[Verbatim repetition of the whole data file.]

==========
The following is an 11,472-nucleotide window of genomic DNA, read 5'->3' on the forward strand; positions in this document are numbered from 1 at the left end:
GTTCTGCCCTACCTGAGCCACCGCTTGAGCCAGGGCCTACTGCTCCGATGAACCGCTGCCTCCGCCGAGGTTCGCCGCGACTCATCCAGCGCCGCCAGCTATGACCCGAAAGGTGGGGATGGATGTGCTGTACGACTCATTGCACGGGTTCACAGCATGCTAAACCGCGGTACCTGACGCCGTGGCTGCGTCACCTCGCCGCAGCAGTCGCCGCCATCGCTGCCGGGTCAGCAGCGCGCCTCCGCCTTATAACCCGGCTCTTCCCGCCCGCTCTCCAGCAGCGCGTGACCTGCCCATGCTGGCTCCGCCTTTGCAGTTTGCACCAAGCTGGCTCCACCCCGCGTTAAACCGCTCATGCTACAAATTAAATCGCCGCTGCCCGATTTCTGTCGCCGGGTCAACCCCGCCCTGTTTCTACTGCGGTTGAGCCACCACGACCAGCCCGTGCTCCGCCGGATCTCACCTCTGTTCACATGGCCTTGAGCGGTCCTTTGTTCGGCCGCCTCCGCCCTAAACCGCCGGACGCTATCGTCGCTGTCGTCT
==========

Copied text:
The following is an 11,472-nucleotide window of genomic DNA, read 5'->3' on the forward strand; positions in this document are numbered from 1 at the left end:
GTTCTGCCCTACCTGAGCCACCGCTTGAGCCAGGGCCTACTGCTCCGATGAACCGCTGCCTCCGCCGAGGTTCGCCGCGACTCATCCAGCGCCGCCAGCTATGACCCGAAAGGTGGGGATGGATGTGCTGTACGACTCATTGCACGGGTTCACAGCATGCTAAACCGCGGTACCTGACGCCGTGGCTGCGTCACCTCGCCGCAGCAGTCGCCGCCATCGCTGCCGGGTCAGCAGCGCGCCTCCGCCTTATAACCCGGCTCTTCCCGCCCGCTCTCCAGCAGCGCGTGACCTGCCCATGCTGGCTCCGCCTTTGCAGTTTGCACCAAGCTGGCTCCACCCCGCGTTAAACCGCTCATGCTACAAATTAAATCGCCGCTGCCCGATTTCTGTCGCCGGGTCAACCCCGCCCTGTTTCTACTGCGGTTGAGCCACCACGACCAGCCCGTGCTCCGCCGGATCTCACCTCTGTTCACATGGCCTTGAGCGGTCCTTTGTTCGGCCGCCTCCGCCCTAAACCGCCGGACGCTATCGTCGCTGTCGTCT